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Amy Kaplan

Edward W. Kane Professor of English

Working in the interdisciplinary field of American studies, Amy Kaplan focused in her teaching and scholarship on the culture of imperialism, comparative perspectives on the Americas, prison writing, the American novel, and mourning, memory, and war.

A past president of the American Studies Association, Kaplan received her Ph.D. from The Johns Hopkins University, with a specialty in late-nineteenth-century American literature. Her first book was The Social Construction of American Realism (U Chicago P, 1988). She co-edited, with Donald Pease, Cultures of U. S. Imperialism (Duke, 1993). In The Anarchy of Empire in the Making of U.S. Culture (Harvard UP, 2002) Kaplan showed how imperial expansion abroad—from the US-Mexico War of 1848 to the First World War—profoundly shaped key elements of American culture at home. She received an NEH Fellowship and the Norman Forster prize for the best essay in American Literature in 1998 for "Manifest Domesticity." In 2011-12 she was a fellow at Princeton's Institute for Advanced Study.

A wide-ranging critic of contemporary American culture and policy, Kaplan published essays on the place of Guantanamo Bay in American history, the discourse of “homeland security” in response to 9/11, analogies between the American and Roman Empires, academic life in Palestine in the Chronicle of Higher Ed, as well as articles on Mark Twain and Herman Melville. Her final book, Our American Israel: The Story of an Entangled Alliance, was published by Harvard UP in 2018. Amy Kaplan died on July 30, 2020.



Doctoral Dissertations Chaired


Alex Eisenthal "Non-Native Grounds: Jewish Writers in American Empire"


Thomas Alan Dichter "Violent Convictions: Punishment, Literature, and the Reconstruction of Race "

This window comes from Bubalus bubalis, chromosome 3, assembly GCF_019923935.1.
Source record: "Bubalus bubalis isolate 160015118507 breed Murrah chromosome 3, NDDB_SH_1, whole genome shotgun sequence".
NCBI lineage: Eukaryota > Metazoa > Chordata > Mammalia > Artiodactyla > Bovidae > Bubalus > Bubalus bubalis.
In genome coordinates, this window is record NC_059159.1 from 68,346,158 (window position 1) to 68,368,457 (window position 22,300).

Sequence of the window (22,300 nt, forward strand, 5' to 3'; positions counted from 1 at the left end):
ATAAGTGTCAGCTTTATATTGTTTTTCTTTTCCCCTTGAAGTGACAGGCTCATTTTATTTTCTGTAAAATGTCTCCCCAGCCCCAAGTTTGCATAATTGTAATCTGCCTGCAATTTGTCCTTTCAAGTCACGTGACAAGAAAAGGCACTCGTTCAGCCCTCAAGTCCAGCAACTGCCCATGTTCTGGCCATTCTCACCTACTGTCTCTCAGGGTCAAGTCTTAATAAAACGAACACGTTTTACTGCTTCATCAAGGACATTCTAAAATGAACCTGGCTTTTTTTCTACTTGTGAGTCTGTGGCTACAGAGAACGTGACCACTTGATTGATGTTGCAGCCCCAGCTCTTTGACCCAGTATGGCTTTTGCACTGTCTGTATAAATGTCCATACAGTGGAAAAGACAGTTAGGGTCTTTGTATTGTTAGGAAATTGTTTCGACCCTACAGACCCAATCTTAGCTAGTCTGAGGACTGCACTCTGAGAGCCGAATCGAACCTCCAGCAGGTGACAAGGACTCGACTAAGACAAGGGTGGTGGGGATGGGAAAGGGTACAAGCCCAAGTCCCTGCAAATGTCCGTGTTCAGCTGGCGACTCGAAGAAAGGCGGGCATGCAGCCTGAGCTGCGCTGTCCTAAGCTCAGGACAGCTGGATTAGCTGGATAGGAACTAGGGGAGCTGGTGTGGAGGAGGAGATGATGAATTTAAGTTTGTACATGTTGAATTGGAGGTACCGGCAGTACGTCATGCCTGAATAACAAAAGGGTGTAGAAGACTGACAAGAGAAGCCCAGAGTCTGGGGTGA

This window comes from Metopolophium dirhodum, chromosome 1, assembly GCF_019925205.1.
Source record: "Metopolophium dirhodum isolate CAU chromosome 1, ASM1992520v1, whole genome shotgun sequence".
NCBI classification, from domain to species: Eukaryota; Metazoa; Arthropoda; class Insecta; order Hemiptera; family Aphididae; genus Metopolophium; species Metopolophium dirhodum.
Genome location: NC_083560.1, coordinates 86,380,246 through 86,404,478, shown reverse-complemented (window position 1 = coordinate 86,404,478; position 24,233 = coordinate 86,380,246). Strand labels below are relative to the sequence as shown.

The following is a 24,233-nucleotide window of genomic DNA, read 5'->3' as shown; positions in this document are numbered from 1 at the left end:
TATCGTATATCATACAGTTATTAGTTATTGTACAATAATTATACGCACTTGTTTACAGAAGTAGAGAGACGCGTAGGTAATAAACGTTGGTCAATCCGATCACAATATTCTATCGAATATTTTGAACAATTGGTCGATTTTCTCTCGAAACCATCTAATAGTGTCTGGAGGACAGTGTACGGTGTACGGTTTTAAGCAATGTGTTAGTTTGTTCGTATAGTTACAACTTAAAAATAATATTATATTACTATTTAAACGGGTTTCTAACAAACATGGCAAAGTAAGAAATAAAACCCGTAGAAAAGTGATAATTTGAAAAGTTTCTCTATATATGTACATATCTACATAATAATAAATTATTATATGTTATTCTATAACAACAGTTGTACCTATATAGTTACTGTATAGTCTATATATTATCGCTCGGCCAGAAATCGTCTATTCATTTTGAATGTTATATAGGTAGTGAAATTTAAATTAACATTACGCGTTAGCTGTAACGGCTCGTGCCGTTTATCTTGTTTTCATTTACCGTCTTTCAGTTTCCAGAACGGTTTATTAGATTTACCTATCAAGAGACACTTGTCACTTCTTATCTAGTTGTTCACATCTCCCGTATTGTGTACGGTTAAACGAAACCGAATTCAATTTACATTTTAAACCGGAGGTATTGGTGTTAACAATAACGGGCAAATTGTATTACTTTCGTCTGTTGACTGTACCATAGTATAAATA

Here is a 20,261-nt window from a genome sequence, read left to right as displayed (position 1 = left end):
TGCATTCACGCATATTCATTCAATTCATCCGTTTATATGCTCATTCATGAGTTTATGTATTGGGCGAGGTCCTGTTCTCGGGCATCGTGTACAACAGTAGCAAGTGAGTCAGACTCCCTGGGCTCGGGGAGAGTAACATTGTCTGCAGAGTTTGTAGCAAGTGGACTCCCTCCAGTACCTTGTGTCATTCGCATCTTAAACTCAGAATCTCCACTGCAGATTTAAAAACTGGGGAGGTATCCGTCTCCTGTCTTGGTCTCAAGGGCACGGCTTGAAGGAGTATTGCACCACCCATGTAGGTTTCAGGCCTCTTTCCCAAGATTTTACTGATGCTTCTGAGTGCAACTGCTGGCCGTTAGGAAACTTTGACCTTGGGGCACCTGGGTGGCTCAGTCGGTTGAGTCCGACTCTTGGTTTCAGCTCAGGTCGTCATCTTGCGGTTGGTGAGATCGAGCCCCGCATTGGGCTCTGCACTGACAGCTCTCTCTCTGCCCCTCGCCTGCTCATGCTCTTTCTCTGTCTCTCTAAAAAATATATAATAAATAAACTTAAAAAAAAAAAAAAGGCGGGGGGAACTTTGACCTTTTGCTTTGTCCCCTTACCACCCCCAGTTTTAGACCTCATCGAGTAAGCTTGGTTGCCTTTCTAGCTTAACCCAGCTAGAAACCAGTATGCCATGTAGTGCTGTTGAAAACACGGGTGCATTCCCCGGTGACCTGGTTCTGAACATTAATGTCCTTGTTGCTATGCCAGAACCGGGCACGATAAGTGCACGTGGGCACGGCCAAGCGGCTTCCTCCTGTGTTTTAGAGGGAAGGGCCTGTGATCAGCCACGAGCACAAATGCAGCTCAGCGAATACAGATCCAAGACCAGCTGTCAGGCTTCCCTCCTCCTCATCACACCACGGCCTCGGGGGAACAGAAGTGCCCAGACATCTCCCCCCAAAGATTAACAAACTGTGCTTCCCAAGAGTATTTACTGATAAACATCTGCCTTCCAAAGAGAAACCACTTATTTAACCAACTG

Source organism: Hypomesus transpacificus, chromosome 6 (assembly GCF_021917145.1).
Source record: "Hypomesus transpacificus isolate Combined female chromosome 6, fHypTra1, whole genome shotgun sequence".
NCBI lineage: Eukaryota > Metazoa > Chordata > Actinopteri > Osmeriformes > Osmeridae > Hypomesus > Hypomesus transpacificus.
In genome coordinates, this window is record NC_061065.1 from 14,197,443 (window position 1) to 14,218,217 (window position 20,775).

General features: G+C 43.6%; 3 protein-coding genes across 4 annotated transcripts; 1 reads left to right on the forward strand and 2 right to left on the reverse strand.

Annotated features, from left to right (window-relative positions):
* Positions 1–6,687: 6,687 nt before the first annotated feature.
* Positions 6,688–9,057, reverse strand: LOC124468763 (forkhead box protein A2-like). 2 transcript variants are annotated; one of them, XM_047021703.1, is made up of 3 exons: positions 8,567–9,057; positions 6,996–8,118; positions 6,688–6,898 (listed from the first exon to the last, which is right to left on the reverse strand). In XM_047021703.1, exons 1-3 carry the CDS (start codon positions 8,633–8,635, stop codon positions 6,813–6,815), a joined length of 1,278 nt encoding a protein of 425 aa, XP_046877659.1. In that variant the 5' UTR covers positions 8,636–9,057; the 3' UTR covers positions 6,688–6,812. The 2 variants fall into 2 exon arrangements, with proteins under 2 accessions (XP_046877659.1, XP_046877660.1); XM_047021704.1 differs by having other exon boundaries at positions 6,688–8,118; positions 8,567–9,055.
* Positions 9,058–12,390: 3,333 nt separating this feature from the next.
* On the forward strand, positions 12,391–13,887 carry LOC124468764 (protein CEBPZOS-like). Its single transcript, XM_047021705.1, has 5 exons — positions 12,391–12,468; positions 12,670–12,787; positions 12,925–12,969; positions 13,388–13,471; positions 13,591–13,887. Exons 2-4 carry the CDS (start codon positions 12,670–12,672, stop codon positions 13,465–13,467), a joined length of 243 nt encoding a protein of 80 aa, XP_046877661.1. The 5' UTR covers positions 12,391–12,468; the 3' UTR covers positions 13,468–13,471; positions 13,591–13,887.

Emma Stapely "Insurgent Remains: Afterlives of the American Revolution,1770-1820 "


Phillip Maciak "Technologies of Belief: Christian Visions of U.S. Secularism, 1880-1930."


William Nessly "Rewriting the Rising Sun: Narrative Authority and Japanese Empire in Asian American Literature"
Jill Shashaty "As If: Utopian Desire and the Imagination of History in Nineteenth-Century America"


Rachael Nichols "The Human Animal: Tangles in Science and Literature , 1870-1920"
Emily Ogden "The Science of Error: Mesmerism and American Fiction, 1784–1890"


Jeffrey Edwards "Privileged Sensibilities: Conjectural Histories of Race in the Early American Republic"

Courses Taught

fall 2019

ENGL 266.301 Topics Law and Literature canceled  
ENGL 783.301 Major American Author canceled  

spring 2019

ENGL 102.401 Vietnam War in Literature and Film canceled  
ENGL 592.301 Prison Writing in the USA canceled  

spring 2018

fall 2017

spring 2016

ENGL 800.301 Pedagogy  

spring 2015

ENGL 783.301 Transnational Melville  

fall 2012

ENGL 800.301 Pedagogy  

spring 2011

ENGL 800.301 Pedagogy  

fall 2010

ENGL 089.001 The American Novel  

spring 2010

ENGL 363.301 American Prison Writing  
ENGL 758.301 19th Century US Imperialism  

fall 2009

ENGL 102.001 War and Literature  

spring 2009

ENGL 799.301 Transnational Melville  

fall 2008

ENGL 102.001 War and Literature  

spring 2007

fall 2006

ENGL 263.301 War and Memory  

spring 2006

fall 2005

ENGL 363.301 War and Memory  
ENGL 800.301 Pedagogy  

spring 2005

ENGL 799.301 Violence, Mourning, Memory  

spring 2004

spring 2003

ENGL 289.301 Mourning and Memory  

fall 2002